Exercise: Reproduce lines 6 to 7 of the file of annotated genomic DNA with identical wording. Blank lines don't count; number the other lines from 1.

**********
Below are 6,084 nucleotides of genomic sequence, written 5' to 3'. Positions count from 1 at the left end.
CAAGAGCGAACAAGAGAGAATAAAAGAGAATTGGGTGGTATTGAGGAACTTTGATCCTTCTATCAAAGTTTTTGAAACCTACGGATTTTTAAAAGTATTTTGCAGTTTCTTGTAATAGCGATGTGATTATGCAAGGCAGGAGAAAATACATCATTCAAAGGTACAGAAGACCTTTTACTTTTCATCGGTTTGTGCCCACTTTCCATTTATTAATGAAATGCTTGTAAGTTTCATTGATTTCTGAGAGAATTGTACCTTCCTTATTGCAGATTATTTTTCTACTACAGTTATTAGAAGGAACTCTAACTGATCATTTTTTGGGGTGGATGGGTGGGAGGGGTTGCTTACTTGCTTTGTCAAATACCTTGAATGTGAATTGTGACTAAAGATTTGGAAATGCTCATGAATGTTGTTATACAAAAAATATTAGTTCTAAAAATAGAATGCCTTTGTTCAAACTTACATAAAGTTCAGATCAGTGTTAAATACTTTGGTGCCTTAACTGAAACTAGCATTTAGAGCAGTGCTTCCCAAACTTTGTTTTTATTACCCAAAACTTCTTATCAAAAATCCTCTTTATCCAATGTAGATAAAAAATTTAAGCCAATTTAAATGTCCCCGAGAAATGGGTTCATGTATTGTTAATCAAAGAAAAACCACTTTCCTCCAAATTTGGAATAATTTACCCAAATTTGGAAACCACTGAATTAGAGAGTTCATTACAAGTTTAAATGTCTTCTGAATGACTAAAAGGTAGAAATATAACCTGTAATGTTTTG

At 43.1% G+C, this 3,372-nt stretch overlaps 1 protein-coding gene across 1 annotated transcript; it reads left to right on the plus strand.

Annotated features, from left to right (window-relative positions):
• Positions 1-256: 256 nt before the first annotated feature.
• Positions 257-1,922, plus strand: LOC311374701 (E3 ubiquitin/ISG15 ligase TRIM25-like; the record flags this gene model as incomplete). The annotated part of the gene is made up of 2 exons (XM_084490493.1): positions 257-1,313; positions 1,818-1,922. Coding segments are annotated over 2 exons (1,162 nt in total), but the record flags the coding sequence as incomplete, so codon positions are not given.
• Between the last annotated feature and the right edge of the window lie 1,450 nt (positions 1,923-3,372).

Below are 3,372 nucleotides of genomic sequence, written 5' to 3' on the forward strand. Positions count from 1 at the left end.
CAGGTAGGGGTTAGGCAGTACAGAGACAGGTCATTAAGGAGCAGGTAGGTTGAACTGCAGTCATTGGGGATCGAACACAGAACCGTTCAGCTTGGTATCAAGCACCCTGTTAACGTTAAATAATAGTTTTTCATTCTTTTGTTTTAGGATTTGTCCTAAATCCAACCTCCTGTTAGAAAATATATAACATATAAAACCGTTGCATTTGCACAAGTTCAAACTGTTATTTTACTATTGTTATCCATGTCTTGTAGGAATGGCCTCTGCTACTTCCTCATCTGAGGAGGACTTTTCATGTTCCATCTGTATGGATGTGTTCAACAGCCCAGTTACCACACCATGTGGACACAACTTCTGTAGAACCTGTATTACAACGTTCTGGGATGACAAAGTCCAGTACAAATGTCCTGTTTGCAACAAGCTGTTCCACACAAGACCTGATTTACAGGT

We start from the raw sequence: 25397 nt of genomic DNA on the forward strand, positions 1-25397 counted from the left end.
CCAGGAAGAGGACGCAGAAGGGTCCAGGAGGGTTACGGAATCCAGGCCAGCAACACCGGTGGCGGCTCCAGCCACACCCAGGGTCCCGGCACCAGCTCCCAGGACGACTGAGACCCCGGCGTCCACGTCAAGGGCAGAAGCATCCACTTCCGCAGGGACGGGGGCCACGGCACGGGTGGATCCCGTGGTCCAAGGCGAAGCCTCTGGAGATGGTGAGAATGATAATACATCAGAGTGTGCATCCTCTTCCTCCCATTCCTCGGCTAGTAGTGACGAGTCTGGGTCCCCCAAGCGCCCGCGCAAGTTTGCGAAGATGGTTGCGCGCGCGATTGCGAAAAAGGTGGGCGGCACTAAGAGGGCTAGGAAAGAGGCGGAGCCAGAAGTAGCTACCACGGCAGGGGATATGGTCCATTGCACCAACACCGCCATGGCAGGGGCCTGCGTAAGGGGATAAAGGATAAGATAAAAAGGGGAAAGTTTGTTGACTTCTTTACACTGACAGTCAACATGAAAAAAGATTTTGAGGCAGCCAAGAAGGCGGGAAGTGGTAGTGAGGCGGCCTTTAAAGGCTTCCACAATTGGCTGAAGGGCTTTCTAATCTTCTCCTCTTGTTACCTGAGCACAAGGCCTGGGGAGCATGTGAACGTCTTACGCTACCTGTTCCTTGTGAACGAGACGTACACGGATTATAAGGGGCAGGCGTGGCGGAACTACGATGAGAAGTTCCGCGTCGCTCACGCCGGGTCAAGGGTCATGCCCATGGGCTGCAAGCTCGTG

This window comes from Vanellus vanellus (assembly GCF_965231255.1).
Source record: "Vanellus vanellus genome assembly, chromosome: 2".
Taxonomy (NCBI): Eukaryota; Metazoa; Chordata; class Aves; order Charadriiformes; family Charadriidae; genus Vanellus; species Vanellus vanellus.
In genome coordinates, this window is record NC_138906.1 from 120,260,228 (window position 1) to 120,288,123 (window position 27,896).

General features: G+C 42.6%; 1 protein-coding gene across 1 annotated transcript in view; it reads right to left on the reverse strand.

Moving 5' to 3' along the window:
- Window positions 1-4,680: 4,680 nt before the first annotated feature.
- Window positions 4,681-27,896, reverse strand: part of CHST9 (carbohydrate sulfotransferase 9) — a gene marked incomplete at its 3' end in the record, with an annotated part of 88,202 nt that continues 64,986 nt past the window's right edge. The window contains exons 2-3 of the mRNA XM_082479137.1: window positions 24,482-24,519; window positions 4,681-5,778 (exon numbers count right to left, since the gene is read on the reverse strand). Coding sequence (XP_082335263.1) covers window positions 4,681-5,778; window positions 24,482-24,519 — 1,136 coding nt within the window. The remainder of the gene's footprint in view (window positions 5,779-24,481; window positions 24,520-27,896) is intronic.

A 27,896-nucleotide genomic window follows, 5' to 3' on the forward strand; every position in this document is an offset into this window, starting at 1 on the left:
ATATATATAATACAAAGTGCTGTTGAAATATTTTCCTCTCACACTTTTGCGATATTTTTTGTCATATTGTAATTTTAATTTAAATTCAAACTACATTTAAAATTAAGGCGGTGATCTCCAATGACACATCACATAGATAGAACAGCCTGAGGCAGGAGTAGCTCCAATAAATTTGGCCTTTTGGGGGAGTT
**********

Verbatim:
• Positions 257-1,922, plus strand: LOC311374701 (E3 ubiquitin/ISG15 ligase TRIM25-like; the record flags this gene model as incomplete). The annotated part of the gene is made up of 2 exons (XM_084490493.1): positions 257-1,313; positions 1,818-1,922. Coding segments are annotated over 2 exons (1,162 nt in total), but the record flags the coding sequence as incomplete, so codon positions are not given.
• Between the last annotated feature and the right edge of the window lie 1,450 nt (positions 1,923-3,372).